Purdue’s Sackler Family Gets Court Win on Opioid Settlement
(Bloomberg) -- Some members of the billionaire Sackler family that own Purdue Pharma LP can make a $225 million payment as part of a U.S. government settlement over civil claims tied to illegal opioid marketing without trampling the rights of the drugmaker’s other creditors, a judge concluded.
U.S. Bankruptcy Judge Robert Drain, overseeing Purdue’s Chapter 11 case, ruled Tuesday the payment won’t “frustrate enforcement” of any future judgments and may help reach a deal to wipe out Purdue’s opioid liability.
“Making this payment would not materially impede the mediation” between states, local governments and Purdue aimed at resolving more than 2,000 lawsuits seeking to hold the company accountable for helping fuel the U.S. opioid crisis.
Purdue officials have proposed turning over the company, which makes the controversial opioid painkiller OxyContin, to states and local governments along with as much as $3 billion in cash from members of the Sackler family.
The family would no longer own the drugmaker under the deal, which has been valued at about $10 billion. A group of state attorneys general and opioid victims have objected to having governments forced to get into the drug business to generate funds to beef up opioid-treatment programs.
The $225 million settlement resolved allegations board members -- including Richard Sackler, David Sackler, and Mortimer Sackler --pressured Purdue executives to pump up OxyContin sales in 2012 when the legitimate market for the drug had dwindled, prosecutors said in connection with the deal. The Sacklers have denied wrongdoing.
Under a plan the family members approved, Purdue’s sales representatives stepped up their OxyContin marketing to high-volume prescribers, which resulted in the addictive pills being used in ways that were “unsafe, ineffective and medically unnecessary,” the government said in court filings.
The handover is mandated by Purdue’s guilty plea to three felonies as part of a $8.3 billion resolution of U.S. Justice Department probes of its OxyContin marketing practices over a decade starting in 2007.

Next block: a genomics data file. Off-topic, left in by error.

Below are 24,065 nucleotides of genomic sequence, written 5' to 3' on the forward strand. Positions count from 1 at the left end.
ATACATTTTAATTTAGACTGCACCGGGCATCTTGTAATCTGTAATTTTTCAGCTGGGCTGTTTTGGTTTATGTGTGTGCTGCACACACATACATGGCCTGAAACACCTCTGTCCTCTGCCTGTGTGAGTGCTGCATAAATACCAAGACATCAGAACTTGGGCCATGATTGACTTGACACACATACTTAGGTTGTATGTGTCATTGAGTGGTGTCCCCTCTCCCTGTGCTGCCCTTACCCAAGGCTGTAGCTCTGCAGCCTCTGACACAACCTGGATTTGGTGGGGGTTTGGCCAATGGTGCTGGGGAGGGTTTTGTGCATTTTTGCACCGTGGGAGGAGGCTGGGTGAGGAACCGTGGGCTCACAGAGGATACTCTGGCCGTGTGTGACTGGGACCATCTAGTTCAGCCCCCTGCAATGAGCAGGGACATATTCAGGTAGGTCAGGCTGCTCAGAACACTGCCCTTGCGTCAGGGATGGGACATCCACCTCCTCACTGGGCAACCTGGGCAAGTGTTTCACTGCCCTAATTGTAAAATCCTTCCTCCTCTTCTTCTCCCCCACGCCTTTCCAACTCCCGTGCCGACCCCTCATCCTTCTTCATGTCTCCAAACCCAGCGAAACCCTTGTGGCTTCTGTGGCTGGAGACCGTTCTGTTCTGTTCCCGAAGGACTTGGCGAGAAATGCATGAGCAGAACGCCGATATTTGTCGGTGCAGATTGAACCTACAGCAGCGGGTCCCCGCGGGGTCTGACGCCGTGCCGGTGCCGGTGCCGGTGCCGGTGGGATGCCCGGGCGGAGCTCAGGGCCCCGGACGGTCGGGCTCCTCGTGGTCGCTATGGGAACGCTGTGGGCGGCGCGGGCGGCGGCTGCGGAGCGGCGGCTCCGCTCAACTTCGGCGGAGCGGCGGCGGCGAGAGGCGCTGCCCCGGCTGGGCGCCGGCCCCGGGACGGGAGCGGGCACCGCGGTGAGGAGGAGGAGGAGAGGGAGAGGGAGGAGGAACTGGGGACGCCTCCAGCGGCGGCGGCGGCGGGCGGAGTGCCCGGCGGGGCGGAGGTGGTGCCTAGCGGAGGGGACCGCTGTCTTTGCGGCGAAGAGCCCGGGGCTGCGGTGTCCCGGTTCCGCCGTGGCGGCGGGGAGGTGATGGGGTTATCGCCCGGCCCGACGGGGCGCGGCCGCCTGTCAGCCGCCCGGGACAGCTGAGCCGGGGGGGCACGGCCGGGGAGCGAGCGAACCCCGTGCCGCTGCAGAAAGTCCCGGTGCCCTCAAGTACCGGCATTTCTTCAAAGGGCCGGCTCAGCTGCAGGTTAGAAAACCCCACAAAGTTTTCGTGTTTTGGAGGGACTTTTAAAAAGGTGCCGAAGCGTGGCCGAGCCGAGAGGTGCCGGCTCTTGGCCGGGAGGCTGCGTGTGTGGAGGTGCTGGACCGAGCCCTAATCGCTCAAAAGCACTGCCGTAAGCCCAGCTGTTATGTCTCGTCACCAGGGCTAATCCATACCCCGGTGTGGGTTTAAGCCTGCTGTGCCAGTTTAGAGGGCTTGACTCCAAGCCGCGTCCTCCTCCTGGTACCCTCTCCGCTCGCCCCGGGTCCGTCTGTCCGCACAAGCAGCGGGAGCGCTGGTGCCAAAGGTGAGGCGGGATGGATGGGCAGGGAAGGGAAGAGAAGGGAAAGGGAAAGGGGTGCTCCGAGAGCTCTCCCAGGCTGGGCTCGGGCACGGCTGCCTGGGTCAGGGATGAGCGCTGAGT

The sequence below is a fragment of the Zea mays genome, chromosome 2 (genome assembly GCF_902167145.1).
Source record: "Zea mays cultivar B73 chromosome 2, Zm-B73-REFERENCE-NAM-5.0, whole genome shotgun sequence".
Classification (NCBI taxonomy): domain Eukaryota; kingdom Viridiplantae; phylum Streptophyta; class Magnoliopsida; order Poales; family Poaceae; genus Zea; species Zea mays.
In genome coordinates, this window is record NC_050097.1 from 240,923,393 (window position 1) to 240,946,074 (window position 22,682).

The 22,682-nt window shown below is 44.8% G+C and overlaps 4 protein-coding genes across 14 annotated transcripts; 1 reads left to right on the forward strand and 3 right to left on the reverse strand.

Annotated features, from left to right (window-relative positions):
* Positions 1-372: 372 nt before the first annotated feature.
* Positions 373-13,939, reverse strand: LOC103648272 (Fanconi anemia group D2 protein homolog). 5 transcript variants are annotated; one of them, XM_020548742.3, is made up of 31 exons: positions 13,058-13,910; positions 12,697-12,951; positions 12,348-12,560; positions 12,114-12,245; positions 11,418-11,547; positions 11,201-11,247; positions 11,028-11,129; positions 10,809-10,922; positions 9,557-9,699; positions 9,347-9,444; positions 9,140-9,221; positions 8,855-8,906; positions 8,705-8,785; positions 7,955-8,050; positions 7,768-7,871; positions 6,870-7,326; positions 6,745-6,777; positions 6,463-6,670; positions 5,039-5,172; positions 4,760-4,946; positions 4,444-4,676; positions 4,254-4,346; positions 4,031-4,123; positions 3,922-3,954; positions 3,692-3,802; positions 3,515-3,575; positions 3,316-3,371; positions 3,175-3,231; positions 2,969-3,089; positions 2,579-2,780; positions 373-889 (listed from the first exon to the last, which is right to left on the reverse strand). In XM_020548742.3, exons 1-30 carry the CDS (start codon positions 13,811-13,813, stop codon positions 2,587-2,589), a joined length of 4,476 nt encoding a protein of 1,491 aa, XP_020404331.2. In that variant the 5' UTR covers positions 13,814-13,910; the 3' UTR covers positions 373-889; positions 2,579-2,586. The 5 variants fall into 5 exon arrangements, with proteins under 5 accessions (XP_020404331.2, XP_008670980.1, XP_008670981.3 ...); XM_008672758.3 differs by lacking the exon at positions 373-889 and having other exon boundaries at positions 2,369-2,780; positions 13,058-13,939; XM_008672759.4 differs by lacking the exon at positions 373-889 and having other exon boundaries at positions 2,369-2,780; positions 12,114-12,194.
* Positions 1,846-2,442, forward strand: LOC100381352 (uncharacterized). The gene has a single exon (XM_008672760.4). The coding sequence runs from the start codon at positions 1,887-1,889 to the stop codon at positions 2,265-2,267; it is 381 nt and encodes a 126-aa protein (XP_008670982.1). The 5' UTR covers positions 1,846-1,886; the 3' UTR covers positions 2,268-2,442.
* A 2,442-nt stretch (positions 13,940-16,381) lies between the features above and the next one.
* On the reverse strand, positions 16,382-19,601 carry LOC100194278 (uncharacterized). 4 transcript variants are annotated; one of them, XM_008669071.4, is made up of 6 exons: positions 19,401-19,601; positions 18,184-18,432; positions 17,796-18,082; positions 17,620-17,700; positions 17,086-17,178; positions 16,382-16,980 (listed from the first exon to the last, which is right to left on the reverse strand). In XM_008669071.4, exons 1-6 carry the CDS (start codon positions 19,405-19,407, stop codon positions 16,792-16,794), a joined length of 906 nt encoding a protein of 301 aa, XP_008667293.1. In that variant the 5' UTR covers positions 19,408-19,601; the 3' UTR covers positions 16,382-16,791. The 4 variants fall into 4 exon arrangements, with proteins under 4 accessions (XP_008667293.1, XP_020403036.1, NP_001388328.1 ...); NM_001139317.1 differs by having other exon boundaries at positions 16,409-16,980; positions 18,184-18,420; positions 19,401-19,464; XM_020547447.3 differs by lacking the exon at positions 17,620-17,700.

“The DOJ settlement mandates the preservation of the OxyContin business under the government’s protection,” according to court filings by a group of families victimized by the opioid epidemic. “This requirement in the settlement is improper, corrosive to public faith in government, and offensive to the tens of thousands of families who have been harmed,” the group added.
At an earlier hearing, Drain questioned how federal officials planned to use the $225 million from the Sacklers and whether it would be spent on opioid-treatment programs.
In a letter filed in the court docket, Assistant U.S. Attorney Lawrence Fogelman noted the funds will go into the coffers of federal health care programs, such as Medicare and Medicaid, which provide opioid treatment. “Damaged agencies in False Claims Act settlements are generally entitled to recover their damages caused by the false claims,” he noted.
At today’s hearing, Drain rejected objectors’ calls for members of the Sackler family involved in running Purdue be forced to turn over evidence in the bankruptcy case of the extent of their wealth. In court filings by the Raymond Sackler and Mortimer Sackler wings of the family, the billionaires said states and local governments “already know” their financial details.
“Sacklers’ wealth has been sufficiently vetted and it’s clear they have materially more than the $225 million,” Drain said during the hearing in White Plains, New York.
A representative of the Mortimer Sackler wing of the family declined to comment. A spokesman for the Raymond Sackler wing didn’t immediately return an email for comment.
Drain also approved a reduced bonus of more than $700,000 for Purdue Chief Executive Officer Craig Landau at the hearing. Landau had originally sought a $1.3 million bonus.
The case is Purdue Pharma LP, 19-23649, U.S. Bankruptcy Court for the Southern District of New York (White Plains).
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